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When Tom Potts, a dentist in Belmont, read last week of the massacre of 45 peasants in a poor village in Chiapas, Mexico, he felt rage and sorrow.

Worse, though, was what he did not feel: surprise.

Potts, who has helped run a dental clinic for that region's poor since 1987, had returned from Chiapas a few weeks earlier. And the violence, he says, had already begun.

"The people were terrified," Potts said Saturday as he remembered his weeklong trip to Chenalho, a town near Acteal, the tiny farming village -- or "paraje" -- where the massacre occurred Monday.

The killings were the deadliest attack since rebels of the Zapatista National Liberation Army rose up to demand rights for Mayan Indians in 1994, a conflict that left more than 135 dead.

Since the rebellion began, villagers have splintered into a variety of factions, primarily aligning themselves with either Mexico's ruling Institutional Revolutionary Party or with the Zapatistas.

Survivors of the attack, all of them aligned with the Zapatistas, blamed paramilitary loyalists of the Institutional Revolutionary Party.

Potts said he had arrived in Chenalho in early November to open the clinic, which is run for a few weeks each year by the Western New York Peace Center.

This year, he was bringing unusually good news. The center had raised enough money to hire a Mexican dentist to run the clinic one day a week all year.

But when Potts arrived, the clinic had been taken over by armed state police, he said. The entrances were blocked by sandbags, the walls topped with barbed wire, the windows boarded up. He and the Mexican dentists he worked with were denied entrance, he said.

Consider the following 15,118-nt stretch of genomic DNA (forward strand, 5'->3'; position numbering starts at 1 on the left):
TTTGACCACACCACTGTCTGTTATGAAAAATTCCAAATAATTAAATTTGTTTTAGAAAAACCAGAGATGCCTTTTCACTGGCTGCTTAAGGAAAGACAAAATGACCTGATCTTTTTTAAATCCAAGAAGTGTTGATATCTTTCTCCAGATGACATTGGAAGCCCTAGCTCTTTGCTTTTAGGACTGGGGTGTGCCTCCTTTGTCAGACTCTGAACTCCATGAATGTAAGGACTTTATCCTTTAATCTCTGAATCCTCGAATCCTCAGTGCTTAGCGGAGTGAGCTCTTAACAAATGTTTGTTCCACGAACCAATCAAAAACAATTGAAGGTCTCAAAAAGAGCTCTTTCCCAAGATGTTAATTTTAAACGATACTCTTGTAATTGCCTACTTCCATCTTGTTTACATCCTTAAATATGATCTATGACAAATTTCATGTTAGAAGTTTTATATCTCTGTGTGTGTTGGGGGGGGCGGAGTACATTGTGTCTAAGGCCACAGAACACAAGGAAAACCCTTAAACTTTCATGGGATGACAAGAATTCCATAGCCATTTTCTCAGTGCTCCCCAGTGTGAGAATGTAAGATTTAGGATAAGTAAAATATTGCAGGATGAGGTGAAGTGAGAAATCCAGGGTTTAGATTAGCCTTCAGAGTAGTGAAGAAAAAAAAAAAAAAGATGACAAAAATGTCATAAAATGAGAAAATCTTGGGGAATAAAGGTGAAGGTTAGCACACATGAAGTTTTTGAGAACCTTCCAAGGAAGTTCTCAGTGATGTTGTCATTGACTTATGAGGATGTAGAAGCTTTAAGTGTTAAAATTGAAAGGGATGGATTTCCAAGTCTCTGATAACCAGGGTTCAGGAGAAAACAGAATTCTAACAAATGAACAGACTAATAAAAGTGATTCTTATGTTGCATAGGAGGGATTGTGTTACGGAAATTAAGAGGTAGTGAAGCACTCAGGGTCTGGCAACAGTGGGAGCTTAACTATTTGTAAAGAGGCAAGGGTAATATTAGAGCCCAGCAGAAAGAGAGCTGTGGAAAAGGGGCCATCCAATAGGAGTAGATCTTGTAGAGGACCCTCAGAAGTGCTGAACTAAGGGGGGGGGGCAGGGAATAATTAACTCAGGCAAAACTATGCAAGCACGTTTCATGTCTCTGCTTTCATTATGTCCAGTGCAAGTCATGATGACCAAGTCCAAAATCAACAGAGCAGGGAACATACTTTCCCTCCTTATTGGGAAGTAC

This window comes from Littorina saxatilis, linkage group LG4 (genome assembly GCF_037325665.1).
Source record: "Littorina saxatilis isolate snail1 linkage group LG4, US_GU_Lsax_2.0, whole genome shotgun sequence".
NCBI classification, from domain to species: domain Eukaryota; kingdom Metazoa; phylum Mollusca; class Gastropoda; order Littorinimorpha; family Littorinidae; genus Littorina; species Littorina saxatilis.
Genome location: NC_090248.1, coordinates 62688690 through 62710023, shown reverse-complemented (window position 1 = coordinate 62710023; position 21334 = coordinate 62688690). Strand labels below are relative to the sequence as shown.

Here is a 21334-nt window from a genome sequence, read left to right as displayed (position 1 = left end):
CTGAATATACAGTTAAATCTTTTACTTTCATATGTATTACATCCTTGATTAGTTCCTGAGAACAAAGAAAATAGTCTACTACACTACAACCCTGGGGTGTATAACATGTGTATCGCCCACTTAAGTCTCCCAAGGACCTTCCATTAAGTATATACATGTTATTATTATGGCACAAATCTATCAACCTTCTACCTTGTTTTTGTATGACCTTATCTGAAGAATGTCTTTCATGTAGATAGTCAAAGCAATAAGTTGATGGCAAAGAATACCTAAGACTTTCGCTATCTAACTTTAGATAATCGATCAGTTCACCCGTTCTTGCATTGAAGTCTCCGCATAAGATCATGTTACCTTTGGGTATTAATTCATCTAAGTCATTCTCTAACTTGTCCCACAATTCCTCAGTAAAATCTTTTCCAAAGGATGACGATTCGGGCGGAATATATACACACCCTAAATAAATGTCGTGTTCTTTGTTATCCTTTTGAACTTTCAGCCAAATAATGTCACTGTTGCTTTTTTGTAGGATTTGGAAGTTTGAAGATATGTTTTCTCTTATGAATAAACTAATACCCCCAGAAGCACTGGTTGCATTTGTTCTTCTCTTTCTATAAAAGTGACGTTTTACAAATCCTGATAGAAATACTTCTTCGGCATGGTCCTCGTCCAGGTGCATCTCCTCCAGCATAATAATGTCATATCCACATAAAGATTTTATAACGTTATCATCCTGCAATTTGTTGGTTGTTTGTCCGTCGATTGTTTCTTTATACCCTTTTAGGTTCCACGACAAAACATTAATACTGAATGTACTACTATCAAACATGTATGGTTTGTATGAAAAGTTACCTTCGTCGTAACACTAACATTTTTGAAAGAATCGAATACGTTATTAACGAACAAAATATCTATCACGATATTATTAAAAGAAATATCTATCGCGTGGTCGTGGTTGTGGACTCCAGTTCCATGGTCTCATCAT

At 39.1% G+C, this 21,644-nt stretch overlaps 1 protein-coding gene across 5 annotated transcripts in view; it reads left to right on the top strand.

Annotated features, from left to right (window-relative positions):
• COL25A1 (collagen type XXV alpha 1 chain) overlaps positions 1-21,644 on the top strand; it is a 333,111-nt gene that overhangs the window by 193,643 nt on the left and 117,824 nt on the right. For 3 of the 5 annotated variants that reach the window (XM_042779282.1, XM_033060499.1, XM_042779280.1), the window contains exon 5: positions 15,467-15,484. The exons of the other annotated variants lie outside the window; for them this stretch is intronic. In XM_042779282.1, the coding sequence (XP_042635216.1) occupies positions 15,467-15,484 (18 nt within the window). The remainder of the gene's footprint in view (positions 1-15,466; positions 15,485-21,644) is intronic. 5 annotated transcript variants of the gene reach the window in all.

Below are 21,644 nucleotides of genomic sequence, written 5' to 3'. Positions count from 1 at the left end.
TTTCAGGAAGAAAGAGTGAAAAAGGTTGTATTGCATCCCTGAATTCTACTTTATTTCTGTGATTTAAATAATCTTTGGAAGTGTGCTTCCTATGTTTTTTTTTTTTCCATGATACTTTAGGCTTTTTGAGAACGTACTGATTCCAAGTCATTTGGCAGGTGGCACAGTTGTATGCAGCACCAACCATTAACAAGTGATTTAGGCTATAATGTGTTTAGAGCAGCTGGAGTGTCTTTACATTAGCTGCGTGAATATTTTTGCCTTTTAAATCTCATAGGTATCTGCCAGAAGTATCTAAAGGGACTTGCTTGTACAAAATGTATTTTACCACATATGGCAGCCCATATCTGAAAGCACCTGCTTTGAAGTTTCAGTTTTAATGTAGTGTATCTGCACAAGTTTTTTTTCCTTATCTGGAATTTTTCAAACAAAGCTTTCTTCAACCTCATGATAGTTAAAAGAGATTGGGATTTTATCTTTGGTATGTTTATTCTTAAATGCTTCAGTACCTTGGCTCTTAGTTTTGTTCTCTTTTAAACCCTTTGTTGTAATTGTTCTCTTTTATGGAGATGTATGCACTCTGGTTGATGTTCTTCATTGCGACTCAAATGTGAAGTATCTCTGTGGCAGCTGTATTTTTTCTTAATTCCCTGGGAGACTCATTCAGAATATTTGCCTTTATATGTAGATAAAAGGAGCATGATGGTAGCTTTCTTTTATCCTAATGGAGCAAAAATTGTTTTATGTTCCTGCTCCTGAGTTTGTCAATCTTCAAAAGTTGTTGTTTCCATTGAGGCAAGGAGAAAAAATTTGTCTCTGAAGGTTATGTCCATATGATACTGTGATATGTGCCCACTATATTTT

Meanwhile, he said, paramilitary groups already had begun burning the homes of farmers in the outlying hamlets of Chenalho. Some families -- particularly women and children -- were starting to seek shelter in the town. More, however, were fleeing into the hillsides.

He said a local priest told him "people were being shot and killed (in the villages) and that many houses had been burned down."

"They were unarmed," Potts said of the villagers. "They were not in anyway participants in warfare."

Potts said he spent days trying to negotiate to open the clinic or relocate it, but to no avail. When he arrived back home, Potts warned the Peace Center of conditions in Chiapas and urged it to contact the Mexican Embassy, Mexican President Ernest Zedillo and others. The centers members did so, but, again, to no avail.

"We couldn't help anyone," said Potts, who is now trying to find a site in the region to relocate the clinic.

The fighting has increased poverty and starvation in a region that already has plenty of both, said Christine Eber, an anthropologist with New Mexico State University who began studying the region as a doctoral student at the University at Buffalo a decade ago.

She visited Chiapas in August, she said. Conditions were already deteriorating rapidly. She said members of paramilitary groups were raiding coffee crops -- the only cash crop for most farmers.

There were also rumors that anti-Zapatistas were planning action, "although no one knew what exactly," she said.

"These people (para-military members) are sons," she said, adding that they are often paid to fight. "They are from the villages, and they were going off to camps. That's how people knew."

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